Victor Serge is fast becoming an author I turn to when I want a book that I know will be enthralling and beautifully written. After discovering him via his “Conquered City” in 2014, I was recently bowled over by “The Case of Comrade Tulayev”. And after spending some time in the rarefied world of (fictional) history (I’m reviewing a little out of order here), I felt that I needed to read something that dealt with the human side of the past and how it affected people on a smaller scale – so Serge seemed the ideal choice.

3 Melissa at The Bookbinder’s Daughter reviewed Elizabeth Jane Howard’s Getting It Right, which has been reissued by Open Road Media. And, guess what, I found my old paperbook copy with the tanned pages.  Those tanned pages are the reason for e-books! I love Howard’s witty women’s fiction and must reread something by her soon..

getting it right howard 1566243Meanwhile, Melissa begins her review of Getting It Right:

Gavin Lamb is a thirty-one year old virgin who still lives at home with his parents.  It’s not that he can’t afford to move out because he has a very lucrative career as a hairdresser in London.  But he doesn’t like change and moving out of his childhood home would be more change than he could possibly handle.  His doting and old-fashioned mother would also have a very hard time letting go of her son.

4 Ellen Moody has written a stunning poem, “Washed Away by Sorrow.” You can read it at Under the Sign of Sylvia.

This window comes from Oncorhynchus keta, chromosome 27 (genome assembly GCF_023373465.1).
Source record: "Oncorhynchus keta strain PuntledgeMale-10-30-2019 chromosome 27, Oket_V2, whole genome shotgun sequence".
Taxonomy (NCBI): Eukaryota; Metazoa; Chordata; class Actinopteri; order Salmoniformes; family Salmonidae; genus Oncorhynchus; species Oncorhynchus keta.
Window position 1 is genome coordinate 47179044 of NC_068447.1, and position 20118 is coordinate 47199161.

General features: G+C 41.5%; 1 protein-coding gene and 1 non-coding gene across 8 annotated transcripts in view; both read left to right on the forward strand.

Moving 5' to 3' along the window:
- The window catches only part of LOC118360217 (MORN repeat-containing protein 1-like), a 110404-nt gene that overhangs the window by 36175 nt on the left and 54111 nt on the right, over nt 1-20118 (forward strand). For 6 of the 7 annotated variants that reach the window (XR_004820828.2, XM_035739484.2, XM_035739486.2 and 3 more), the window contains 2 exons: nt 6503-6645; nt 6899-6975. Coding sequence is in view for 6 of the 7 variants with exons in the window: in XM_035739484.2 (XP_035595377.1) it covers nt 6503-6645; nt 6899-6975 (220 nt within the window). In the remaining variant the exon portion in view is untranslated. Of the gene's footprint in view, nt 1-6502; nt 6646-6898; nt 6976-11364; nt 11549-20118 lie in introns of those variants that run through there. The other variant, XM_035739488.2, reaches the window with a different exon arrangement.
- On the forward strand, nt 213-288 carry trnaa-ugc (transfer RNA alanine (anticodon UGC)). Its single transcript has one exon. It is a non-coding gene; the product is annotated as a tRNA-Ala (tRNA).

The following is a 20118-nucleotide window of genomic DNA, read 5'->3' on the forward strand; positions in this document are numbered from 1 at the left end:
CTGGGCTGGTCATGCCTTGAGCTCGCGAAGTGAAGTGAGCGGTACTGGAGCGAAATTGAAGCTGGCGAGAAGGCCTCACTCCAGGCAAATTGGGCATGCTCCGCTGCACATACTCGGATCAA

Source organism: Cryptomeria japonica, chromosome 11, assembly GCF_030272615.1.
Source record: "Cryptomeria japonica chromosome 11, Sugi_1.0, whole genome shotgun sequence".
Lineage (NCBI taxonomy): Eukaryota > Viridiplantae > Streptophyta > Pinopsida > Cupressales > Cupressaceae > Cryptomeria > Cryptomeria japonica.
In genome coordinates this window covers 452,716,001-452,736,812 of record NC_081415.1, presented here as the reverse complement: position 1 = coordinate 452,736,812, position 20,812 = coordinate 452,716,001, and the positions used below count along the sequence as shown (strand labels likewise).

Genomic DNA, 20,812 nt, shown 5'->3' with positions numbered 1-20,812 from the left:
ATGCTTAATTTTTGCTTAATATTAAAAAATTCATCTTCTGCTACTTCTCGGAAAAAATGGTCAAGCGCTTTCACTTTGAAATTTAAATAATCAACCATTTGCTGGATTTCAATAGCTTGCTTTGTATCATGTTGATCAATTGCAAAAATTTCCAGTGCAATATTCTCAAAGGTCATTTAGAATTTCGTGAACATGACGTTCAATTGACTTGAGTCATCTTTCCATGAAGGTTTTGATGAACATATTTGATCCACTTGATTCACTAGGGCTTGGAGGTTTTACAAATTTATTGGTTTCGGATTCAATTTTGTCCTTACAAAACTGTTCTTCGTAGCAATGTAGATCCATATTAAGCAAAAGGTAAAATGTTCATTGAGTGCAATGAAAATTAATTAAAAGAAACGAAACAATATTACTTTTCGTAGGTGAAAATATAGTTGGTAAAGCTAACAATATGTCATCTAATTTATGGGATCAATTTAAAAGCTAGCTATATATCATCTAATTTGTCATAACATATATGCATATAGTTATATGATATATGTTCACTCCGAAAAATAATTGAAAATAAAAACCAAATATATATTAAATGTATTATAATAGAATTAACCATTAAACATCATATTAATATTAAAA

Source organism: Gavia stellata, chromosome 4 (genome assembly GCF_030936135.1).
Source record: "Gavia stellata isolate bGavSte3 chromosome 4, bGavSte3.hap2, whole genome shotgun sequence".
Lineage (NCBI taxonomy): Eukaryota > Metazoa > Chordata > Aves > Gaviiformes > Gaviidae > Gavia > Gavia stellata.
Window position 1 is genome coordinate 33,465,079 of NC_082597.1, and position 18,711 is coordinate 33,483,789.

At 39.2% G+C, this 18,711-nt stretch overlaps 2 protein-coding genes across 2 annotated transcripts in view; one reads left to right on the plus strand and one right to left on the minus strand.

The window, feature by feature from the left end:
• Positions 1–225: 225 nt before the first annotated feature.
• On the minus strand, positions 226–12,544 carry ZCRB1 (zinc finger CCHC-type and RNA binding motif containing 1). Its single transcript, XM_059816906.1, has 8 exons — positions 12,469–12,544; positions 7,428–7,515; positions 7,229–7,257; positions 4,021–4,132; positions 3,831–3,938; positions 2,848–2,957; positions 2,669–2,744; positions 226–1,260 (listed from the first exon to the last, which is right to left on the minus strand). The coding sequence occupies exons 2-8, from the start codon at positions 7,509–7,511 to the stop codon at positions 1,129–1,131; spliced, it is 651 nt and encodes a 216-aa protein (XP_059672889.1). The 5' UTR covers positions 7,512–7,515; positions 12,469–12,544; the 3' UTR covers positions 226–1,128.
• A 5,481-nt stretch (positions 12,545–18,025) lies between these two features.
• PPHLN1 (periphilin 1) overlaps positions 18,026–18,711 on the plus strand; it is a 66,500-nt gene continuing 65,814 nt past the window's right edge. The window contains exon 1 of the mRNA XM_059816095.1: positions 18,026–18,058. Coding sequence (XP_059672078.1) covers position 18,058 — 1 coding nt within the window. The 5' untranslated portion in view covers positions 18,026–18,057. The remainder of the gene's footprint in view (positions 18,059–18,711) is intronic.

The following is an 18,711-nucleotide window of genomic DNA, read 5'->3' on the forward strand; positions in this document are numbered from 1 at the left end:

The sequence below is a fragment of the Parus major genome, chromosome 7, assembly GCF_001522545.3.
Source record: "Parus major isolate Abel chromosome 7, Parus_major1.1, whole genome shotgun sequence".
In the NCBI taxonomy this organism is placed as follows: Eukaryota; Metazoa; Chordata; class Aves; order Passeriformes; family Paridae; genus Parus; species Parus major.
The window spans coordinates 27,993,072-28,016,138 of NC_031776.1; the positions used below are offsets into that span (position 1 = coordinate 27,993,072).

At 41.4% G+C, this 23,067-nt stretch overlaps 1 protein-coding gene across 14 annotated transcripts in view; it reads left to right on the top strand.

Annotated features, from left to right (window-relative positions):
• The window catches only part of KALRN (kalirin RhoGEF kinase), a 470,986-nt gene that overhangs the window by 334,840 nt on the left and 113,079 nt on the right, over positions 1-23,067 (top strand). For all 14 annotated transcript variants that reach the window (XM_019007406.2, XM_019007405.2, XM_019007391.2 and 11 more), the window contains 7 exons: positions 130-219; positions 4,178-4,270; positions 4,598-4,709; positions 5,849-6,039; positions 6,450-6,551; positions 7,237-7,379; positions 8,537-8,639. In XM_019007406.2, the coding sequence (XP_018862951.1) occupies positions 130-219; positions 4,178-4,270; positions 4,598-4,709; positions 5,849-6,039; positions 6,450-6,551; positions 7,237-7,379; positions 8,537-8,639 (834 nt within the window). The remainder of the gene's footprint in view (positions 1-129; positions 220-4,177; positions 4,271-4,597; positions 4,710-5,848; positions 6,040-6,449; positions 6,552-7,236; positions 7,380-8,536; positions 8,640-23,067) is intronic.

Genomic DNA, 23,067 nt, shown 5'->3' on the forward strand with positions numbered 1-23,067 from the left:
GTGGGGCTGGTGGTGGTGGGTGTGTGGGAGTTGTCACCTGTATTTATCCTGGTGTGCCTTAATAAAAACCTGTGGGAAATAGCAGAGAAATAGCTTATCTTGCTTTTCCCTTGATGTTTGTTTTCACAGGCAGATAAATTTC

Here is the first stanza.

Sorrow is not the same as sadness:
For me it’s been a great dissolver
It has washed away many emotions
that used to actuate me
however obscurely, however blindly
however misunderstood.

8 thoughts on “What Bloggers Are Reading: Main Street, Midnight in the Century, Getting It Right, & a Poem by Ellen Moody

  1. I have a Heritage Club edition of Main Street with the same illustrations by Grant Wood, not signed of course but I got it from Ebay for less than $15 and its beautiful, slipcased and all. I must take another run at Main Street, Carol was a little hard to get used to at the beginning and I bailed on her. I will try again. I liked Lewis’ Dodsworth and found it easy going.

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    • Gina, I love those Heritage Club books! Now I will look into this edition more seriously. I do have the Heritage Jane Eyre and Wuthering Heights–both lovely! Well, I love Main Street, though it takes a few chapters to get into it. Lewis is deliberately clumsy sometimes, especially in the dialogue of the men in Gopher Prairie. I always liked Carol, though she is slightly silly. But I did identify with her when I was young.

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  2. I have main Street on the tbr shelves so I’ll look forward to reading it after reading your review. My copy isn’t as gorgeous as Thomas’s though.

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  3. I appreciate reading about Sinclair Lewis. Thank you so much. I am reading his works chronologically now, after having rereads of “Main Street” and “Babbitt” and realizing just how contemporary they are.

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    • I love his work! So nice to meet someone who doesn’t think he’s old-fashioned. There is so much Lewis I haven’t read, though it’s all available as e-books now.